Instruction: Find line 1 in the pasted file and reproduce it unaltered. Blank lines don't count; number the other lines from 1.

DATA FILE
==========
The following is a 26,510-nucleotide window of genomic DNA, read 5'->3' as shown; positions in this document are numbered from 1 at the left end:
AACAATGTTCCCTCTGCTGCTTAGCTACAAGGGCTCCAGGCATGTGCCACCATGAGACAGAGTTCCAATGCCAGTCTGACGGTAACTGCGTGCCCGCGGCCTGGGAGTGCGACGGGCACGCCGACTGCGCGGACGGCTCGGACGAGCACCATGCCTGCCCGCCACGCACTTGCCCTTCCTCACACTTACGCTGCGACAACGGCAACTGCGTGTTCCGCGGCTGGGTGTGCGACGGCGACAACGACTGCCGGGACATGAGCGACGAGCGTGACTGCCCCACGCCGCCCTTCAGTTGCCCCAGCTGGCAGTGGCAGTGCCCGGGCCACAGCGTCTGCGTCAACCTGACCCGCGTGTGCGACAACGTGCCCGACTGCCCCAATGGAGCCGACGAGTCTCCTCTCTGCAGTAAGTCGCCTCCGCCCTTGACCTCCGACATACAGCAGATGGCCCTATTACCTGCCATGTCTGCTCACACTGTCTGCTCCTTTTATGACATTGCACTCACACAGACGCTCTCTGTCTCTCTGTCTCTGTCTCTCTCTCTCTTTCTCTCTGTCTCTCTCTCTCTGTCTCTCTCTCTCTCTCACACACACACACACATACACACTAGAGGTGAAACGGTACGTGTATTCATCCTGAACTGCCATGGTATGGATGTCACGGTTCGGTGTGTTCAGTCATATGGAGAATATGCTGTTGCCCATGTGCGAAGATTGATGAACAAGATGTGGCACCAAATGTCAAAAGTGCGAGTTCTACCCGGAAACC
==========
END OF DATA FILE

The following is a 26,510-nucleotide window of genomic DNA, read 5'->3' as shown; positions in this document are numbered from 1 at the left end: